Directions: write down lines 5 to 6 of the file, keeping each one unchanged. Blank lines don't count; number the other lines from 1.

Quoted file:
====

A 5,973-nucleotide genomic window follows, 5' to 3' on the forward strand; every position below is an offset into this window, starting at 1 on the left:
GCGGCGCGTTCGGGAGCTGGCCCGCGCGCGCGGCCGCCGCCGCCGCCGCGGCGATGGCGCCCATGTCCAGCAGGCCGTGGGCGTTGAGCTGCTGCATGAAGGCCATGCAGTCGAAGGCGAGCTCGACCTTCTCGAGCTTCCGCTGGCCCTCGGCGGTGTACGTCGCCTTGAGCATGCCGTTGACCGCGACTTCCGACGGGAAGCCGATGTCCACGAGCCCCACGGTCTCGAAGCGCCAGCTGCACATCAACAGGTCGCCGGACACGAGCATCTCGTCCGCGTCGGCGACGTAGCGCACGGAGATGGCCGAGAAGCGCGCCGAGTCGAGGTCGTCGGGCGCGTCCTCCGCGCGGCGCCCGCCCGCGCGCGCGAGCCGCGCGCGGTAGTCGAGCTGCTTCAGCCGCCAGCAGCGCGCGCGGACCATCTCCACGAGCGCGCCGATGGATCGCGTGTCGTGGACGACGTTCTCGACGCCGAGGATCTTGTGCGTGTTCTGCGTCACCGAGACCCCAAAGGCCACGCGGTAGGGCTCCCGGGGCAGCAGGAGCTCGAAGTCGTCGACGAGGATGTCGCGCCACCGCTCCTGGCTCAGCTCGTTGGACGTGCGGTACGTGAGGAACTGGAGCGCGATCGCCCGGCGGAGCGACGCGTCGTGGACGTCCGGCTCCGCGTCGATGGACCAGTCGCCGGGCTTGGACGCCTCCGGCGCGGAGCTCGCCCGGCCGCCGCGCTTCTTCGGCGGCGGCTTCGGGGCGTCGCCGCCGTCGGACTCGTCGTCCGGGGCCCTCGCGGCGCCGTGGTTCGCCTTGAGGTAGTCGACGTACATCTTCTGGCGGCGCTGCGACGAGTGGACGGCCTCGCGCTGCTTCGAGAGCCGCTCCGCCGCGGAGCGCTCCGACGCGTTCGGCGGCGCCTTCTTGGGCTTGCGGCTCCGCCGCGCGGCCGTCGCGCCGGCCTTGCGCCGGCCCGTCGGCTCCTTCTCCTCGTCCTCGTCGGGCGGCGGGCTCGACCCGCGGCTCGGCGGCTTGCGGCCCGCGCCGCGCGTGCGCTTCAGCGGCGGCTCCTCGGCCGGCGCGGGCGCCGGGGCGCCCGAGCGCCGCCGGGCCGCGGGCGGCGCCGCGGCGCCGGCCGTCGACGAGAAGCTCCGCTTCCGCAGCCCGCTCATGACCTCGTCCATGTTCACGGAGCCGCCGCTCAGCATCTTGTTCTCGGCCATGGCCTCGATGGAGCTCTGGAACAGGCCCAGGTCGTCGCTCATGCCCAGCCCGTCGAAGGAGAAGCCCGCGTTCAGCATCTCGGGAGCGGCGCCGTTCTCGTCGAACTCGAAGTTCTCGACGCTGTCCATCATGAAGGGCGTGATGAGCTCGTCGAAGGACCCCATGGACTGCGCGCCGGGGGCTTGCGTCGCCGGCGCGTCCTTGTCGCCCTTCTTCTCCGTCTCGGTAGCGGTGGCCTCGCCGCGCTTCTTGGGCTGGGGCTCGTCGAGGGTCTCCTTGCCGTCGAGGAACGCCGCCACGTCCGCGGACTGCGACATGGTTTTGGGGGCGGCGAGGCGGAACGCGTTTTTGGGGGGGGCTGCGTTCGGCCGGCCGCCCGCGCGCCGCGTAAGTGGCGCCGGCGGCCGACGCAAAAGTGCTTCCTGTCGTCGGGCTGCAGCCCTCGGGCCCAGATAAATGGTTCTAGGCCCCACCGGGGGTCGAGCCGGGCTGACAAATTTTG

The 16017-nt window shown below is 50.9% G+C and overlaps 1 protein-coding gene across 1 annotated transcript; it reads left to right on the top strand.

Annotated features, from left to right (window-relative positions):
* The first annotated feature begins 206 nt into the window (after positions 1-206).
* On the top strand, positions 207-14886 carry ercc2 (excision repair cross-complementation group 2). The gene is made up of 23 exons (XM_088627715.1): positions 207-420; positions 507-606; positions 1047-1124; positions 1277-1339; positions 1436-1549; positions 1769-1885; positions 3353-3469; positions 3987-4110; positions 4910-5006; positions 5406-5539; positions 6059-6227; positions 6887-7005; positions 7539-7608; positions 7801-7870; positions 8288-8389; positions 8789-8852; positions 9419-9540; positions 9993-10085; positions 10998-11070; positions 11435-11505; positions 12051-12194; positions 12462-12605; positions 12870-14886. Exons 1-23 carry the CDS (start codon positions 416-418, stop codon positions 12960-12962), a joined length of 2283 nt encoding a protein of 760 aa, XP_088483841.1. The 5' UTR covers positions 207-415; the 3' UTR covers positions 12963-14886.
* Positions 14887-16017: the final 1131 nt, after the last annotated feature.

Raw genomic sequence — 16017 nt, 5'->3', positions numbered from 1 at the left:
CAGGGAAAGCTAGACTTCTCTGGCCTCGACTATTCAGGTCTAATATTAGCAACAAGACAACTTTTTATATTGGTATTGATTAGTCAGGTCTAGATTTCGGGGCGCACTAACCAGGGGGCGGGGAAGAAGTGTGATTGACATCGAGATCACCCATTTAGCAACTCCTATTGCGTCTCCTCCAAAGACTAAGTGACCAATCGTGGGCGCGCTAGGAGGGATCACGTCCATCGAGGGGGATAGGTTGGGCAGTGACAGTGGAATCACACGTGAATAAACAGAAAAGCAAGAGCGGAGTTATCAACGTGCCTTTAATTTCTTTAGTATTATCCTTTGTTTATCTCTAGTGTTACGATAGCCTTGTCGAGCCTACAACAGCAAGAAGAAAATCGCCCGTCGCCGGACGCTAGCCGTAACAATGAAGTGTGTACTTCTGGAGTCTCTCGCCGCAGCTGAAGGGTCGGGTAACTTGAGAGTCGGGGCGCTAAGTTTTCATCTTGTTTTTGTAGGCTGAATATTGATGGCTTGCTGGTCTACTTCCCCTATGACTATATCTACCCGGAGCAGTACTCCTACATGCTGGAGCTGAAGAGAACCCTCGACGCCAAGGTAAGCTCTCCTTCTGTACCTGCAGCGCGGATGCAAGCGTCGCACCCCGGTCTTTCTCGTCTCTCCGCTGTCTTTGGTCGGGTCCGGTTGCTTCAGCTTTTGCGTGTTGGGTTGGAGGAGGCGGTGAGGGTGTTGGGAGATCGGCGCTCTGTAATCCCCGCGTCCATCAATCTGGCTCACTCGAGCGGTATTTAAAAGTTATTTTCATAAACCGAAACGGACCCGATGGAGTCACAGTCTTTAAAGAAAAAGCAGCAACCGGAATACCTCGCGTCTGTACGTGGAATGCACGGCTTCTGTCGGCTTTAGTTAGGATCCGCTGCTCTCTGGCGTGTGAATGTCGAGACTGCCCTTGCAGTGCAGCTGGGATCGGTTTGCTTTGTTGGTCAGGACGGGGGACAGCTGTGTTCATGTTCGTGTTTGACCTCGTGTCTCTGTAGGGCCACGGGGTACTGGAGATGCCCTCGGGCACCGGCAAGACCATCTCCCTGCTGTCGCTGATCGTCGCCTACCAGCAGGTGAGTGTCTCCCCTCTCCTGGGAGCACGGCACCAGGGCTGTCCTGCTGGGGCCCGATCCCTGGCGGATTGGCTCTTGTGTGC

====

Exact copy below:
* The first annotated feature begins 206 nt into the window (after positions 1-206).
* On the top strand, positions 207-14886 carry ercc2 (excision repair cross-complementation group 2). The gene is made up of 23 exons (XM_088627715.1): positions 207-420; positions 507-606; positions 1047-1124; positions 1277-1339; positions 1436-1549; positions 1769-1885; positions 3353-3469; positions 3987-4110; positions 4910-5006; positions 5406-5539; positions 6059-6227; positions 6887-7005; positions 7539-7608; positions 7801-7870; positions 8288-8389; positions 8789-8852; positions 9419-9540; positions 9993-10085; positions 10998-11070; positions 11435-11505; positions 12051-12194; positions 12462-12605; positions 12870-14886. Exons 1-23 carry the CDS (start codon positions 416-418, stop codon positions 12960-12962), a joined length of 2283 nt encoding a protein of 760 aa, XP_088483841.1. The 5' UTR covers positions 207-415; the 3' UTR covers positions 12963-14886.